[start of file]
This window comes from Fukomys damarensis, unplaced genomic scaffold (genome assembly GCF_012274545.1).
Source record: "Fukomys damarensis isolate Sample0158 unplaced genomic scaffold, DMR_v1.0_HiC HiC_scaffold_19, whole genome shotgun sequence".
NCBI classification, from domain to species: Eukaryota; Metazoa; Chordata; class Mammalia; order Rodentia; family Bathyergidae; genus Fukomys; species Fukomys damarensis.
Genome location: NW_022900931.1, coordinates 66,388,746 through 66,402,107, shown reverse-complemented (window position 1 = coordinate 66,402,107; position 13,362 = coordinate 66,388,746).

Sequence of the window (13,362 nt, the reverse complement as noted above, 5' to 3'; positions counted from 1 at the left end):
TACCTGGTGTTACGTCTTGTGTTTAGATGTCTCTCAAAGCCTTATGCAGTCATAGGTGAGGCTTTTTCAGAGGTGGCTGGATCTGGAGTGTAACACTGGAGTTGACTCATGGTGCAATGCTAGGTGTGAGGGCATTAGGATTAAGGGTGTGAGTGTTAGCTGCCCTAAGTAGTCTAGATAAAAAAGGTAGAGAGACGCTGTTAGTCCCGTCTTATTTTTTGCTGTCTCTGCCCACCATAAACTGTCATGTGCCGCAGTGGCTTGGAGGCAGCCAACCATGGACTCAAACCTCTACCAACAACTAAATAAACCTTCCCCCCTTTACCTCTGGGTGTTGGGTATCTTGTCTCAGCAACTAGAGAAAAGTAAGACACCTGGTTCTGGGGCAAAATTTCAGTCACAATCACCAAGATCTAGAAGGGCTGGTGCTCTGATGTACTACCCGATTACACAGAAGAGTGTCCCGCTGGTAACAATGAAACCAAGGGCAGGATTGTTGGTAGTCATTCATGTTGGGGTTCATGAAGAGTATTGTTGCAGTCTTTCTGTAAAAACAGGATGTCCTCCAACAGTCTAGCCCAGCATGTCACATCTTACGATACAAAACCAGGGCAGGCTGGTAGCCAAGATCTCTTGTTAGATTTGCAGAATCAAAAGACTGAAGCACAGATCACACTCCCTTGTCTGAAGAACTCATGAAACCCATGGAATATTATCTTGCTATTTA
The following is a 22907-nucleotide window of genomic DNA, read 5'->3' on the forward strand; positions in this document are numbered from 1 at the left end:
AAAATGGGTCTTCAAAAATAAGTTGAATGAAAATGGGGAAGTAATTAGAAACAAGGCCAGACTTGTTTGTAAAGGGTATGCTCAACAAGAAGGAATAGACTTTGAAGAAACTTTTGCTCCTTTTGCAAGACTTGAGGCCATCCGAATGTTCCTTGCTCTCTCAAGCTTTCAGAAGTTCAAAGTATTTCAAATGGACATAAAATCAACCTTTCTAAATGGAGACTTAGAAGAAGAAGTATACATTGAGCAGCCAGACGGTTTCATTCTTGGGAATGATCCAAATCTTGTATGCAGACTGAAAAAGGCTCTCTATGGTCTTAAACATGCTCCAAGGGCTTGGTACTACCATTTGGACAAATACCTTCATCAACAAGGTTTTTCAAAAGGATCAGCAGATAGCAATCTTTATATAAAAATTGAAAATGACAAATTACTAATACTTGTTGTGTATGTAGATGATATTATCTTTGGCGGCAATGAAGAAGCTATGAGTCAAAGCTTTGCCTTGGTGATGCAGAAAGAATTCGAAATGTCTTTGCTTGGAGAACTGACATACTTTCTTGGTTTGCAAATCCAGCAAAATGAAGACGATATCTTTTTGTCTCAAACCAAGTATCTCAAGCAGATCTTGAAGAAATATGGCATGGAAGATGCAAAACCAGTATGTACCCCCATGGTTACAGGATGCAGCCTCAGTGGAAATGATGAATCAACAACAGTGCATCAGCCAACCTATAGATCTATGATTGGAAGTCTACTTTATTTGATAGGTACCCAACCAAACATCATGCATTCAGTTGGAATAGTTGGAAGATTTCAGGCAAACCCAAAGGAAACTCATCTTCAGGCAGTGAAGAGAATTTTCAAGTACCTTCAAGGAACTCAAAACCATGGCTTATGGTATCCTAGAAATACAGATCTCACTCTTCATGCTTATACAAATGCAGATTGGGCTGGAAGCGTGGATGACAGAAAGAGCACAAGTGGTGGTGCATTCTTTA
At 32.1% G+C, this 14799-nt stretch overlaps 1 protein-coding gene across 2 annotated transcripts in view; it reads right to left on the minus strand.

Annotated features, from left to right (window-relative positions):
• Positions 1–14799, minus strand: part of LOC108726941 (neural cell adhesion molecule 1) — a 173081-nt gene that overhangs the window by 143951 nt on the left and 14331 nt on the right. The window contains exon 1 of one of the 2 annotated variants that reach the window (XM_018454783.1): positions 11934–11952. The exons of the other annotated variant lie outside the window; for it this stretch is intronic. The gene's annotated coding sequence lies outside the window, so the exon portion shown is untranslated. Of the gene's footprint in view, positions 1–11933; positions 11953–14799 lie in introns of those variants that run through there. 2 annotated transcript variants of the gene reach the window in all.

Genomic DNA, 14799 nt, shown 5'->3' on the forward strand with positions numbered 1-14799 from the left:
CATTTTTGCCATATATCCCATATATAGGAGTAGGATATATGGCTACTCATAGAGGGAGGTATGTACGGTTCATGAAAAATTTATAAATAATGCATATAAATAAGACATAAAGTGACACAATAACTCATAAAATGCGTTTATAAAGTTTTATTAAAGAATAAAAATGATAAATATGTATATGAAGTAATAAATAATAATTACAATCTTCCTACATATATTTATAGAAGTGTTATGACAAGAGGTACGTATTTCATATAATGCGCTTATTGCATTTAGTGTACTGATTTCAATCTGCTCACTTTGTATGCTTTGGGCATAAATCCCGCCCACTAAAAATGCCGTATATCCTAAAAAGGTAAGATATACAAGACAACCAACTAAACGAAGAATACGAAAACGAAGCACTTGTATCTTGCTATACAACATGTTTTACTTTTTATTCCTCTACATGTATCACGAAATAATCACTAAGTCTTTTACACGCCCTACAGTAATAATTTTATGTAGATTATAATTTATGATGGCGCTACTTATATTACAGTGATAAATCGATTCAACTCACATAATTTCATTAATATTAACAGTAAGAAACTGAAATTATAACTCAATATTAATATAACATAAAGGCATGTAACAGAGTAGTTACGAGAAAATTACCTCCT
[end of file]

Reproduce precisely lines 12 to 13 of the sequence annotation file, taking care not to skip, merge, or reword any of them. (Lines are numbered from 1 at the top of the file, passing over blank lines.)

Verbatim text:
Genomic DNA, 14799 nt, shown 5'->3' on the forward strand with positions numbered 1-14799 from the left:
CATTTTTGCCATATATCCCATATATAGGAGTAGGATATATGGCTACTCATAGAGGGAGGTATGTACGGTTCATGAAAAATTTATAAATAATGCATATAAATAAGACATAAAGTGACACAATAACTCATAAAATGCGTTTATAAAGTTTTATTAAAGAATAAAAATGATAAATATGTATATGAAGTAATAAATAATAATTACAATCTTCCTACATATATTTATAGAAGTGTTATGACAAGAGGTACGTATTTCATATAATGCGCTTATTGCATTTAGTGTACTGATTTCAATCTGCTCACTTTGTATGCTTTGGGCATAAATCCCGCCCACTAAAAATGCCGTATATCCTAAAAAGGTAAGATATACAAGACAACCAACTAAACGAAGAATACGAAAACGAAGCACTTGTATCTTGCTATACAACATGTTTTACTTTTTATTCCTCTACATGTATCACGAAATAATCACTAAGTCTTTTACACGCCCTACAGTAATAATTTTATGTAGATTATAATTTATGATGGCGCTACTTATATTACAGTGATAAATCGATTCAACTCACATAATTTCATTAATATTAACAGTAAGAAACTGAAATTATAACTCAATATTAATATAACATAAAGGCATGTAACAGAGTAGTTACGAGAAAATTACCTCCT